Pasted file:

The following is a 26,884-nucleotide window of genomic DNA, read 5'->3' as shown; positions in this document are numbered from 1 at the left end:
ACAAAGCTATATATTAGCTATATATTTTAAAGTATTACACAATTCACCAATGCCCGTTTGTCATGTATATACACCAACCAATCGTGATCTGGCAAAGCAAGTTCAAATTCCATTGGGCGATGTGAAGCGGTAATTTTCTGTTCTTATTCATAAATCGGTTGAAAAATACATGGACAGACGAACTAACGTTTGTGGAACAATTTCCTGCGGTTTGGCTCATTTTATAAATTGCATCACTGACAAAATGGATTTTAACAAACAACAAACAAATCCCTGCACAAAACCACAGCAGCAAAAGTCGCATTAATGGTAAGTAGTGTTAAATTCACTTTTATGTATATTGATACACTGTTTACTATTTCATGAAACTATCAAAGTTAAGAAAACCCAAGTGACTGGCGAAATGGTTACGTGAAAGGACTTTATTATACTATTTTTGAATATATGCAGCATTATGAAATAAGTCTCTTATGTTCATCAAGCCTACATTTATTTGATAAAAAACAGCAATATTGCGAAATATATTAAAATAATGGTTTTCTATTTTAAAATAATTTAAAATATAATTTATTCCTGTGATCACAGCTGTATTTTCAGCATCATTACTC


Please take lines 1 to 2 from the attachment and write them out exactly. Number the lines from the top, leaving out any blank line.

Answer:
The following is a 26,884-nucleotide window of genomic DNA, read 5'->3' as shown; positions in this document are numbered from 1 at the left end:
ACAAAGCTATATATTAGCTATATATTTTAAAGTATTACACAATTCACCAATGCCCGTTTGTCATGTATATACACCAACCAATCGTGATCTGGCAAAGCAAGTTCAAATTCCATTGGGCGATGTGAAGCGGTAATTTTCTGTTCTTATTCATAAATCGGTTGAAAAATACATGGACAGACGAACTAACGTTTGTGGAACAATTTCCTGCGGTTTGGCTCATTTTATAAATTGCATCACTGACAAAATGGATTTTAACAAACAACAAACAAATCCCTGCACAAAACCACAGCAGCAAAAGTCGCATTAATGGTAAGTAGTGTTAAATTCACTTTTATGTATATTGATACACTGTTTACTATTTCATGAAACTATCAAAGTTAAGAAAACCCAAGTGACTGGCGAAATGGTTACGTGAAAGGACTTTATTATACTATTTTTGAATATATGCAGCATTATGAAATAAGTCTCTTATGTTCATCAAGCCTACATTTATTTGATAAAAAACAGCAATATTGCGAAATATATTAAAATAATGGTTTTCTATTTTAAAATAATTTAAAATATAATTTATTCCTGTGATCACAGCTGTATTTTCAGCATCATTACTC